State Could Pay Workers Affected by Grounded Boeing Jet

Kansas Gov. Laura Kelly said the state's unemployment system could be needed to pay workers at Spirit AeroSystems, which builds fuselages for the 737 Max.

A worker looks up underneath a Boeing 737 Max jet, Dec. 16, 2019, in Renton, Wash.
A worker looks up underneath a Boeing 737 Max jet, Dec. 16, 2019, in Renton, Wash.
AP Photo/Elaine Thompson

WICHITA, Kan. (AP) — Kansas may have to help pay workers at a company that makes fuselages for the grounded Boeing 737 Max if the planes don't return to the sky soon, Gov. Laura Kelly said.

Kelly said she talked with Wichita-based Spirit AeroSystems CEO Tom Gentile on Tuesday, one day after Boeing announced that it was temporarily halting production of the 737 Max as it struggles to get approval from regulators to put the plane back in the air, The Wichita Eagle reported.

Although the jet has been grounded since March following a pair of deadly crashes, Spirit has continued to build 737 Max fuselages as well as parts for other planes. It now has dozens of the fuselages lined up on a tarmac near the company’s south Wichita factory.

Kelly said Gentile is optimistic that production of the aircraft will resume soon and that he told her he’s not expecting to have to lay off workers.

“They will need to do some modifications of their work schedules and whatnot,” she said. “What I’ve told Tom was that I’ve already gotten my secretary of labor together with my secretary of commerce and they will be working with Spirit to bring all the resources that the state does have to offer to the table to help Spirit get through this.”

Among those resources, the state may need to use its unemployment system to help pay the workers, Kelly said.

“We’ve done this before, it’s not unusual to go in what we call a shared-work program, for instance, where they remain employees of Spirit, get a reduced paycheck, and we backfill that with unemployment benefits,” Kelly said.

Kansas has had a shared-work program for more than 30 years that allows companies to participate voluntarily as a way to avoid layoffs. The money for the benefits comes from the same fund that pays benefits to unemployed workers and is financed by a tax paid by employers. That fund's current balance is nearly $1 billion, and Kansas Department of Labor officials were confident Tuesday that the state can handle a commitment to Spirit.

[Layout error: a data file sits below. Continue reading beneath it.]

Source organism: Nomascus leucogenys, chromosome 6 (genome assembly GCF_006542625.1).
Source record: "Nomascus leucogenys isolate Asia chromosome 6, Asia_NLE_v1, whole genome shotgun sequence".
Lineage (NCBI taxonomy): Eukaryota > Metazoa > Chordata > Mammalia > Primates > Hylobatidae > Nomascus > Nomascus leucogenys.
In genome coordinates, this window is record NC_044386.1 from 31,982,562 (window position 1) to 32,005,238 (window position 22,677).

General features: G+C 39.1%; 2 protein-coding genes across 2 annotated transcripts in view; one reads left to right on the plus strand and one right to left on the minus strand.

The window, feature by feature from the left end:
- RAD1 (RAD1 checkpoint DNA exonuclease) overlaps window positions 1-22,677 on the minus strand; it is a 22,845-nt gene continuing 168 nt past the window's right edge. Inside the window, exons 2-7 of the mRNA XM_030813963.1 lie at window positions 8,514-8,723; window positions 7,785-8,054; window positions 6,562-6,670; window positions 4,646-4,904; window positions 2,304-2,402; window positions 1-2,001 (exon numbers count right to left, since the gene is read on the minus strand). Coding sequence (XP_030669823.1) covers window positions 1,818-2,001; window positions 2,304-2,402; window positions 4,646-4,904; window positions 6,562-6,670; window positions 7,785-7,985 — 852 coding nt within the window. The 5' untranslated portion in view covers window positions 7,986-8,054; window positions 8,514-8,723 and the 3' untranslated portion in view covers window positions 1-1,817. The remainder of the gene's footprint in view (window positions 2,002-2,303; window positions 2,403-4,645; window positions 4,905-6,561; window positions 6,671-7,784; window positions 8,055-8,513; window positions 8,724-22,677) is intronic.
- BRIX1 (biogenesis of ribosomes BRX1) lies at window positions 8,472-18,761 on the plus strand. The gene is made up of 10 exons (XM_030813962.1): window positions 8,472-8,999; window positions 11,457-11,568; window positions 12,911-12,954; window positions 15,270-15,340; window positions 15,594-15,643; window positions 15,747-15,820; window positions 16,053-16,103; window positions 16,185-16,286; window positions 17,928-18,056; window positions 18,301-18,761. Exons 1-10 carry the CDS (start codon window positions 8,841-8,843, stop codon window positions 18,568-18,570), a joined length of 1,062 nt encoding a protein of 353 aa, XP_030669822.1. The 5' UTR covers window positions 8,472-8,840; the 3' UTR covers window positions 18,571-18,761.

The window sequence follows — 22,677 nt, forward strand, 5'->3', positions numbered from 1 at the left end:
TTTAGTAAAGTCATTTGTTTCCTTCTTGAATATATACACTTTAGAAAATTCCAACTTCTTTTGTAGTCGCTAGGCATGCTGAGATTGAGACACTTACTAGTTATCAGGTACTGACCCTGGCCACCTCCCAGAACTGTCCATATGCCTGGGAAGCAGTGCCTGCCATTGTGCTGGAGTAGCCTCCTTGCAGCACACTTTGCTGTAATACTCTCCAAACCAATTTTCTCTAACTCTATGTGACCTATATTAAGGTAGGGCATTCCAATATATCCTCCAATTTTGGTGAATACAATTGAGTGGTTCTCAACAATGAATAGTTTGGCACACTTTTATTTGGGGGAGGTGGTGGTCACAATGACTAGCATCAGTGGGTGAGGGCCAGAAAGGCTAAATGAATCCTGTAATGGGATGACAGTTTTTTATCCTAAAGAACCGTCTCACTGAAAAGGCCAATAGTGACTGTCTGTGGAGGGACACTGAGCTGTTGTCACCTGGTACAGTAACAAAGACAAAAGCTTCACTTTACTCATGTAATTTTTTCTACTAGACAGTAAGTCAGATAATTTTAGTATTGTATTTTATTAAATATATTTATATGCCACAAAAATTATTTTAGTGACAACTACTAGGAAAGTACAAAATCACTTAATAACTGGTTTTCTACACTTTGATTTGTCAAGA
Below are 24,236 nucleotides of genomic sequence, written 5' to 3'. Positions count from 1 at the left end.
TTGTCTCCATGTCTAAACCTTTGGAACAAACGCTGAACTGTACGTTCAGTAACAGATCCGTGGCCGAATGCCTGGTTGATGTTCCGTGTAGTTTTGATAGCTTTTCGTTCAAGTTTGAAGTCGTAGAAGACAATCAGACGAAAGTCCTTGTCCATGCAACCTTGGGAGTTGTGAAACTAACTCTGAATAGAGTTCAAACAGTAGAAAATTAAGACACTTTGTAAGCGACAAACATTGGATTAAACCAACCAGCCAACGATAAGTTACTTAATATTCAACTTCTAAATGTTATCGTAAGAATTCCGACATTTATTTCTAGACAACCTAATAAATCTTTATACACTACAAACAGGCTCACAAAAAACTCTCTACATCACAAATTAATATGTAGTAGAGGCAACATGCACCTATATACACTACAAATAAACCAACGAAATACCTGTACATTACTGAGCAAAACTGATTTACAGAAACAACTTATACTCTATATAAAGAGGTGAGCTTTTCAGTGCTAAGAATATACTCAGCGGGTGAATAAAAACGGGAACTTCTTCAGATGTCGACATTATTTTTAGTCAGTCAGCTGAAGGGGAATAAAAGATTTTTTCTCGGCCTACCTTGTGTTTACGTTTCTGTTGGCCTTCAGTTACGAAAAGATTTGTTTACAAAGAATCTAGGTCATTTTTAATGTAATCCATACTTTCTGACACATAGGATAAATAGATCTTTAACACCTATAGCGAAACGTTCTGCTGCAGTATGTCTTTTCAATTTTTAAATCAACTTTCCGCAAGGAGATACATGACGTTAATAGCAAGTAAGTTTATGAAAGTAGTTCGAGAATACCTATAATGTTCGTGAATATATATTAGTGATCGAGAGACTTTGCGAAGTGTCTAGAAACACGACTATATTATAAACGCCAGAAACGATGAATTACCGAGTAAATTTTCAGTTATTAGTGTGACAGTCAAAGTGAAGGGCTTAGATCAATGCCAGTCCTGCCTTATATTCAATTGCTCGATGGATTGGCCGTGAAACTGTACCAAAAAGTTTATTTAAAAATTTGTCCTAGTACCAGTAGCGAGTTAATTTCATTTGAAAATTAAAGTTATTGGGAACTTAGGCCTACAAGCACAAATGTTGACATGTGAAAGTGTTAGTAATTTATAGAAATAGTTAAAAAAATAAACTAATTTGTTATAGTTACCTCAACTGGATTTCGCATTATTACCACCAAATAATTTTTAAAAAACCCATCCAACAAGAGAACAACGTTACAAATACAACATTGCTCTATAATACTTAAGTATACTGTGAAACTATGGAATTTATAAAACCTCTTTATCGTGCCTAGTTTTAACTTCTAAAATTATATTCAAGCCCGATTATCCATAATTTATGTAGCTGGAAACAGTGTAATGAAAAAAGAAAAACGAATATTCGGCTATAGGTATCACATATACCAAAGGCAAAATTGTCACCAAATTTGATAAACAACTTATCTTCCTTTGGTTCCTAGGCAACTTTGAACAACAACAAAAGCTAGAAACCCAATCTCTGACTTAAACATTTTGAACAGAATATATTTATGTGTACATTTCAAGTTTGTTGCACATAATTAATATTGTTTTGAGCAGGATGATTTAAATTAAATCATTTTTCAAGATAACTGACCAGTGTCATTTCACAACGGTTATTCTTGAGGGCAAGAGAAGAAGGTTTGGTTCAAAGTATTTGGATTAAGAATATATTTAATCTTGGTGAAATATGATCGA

Kelly said it’s important to keep the Spirit workers employed so that the city and state don’t lose that talent pool, which will be needed if and when the 737 Max goes back into production.

In 2005, Boeing sold its Wichita and Oklahoma operations. The new company formed to take over those facilities was Spirit AeroSystems. Since then, Spirit has gone from being a single-source supplier for Boeing to becoming an independent global supplier with multiple customers, though Boeing remains its largest customer.

Spirit reported in its third-quarter financial report released last October, that it had continued to produce parts for the 737 MAX program at a rate of 52 aircraft per month. The company reported its third quarter revenue was $1.9 billion, up from the same period in 2018. It said the increase was primarily driven by higher production volumes on the Boeing 777, 787 and Airbus A350 programs.

It's unknown how much the state might end up paying the Spirit workers. A company spokesman said in an email that Spirit has about 13,500 employees in Wichita.

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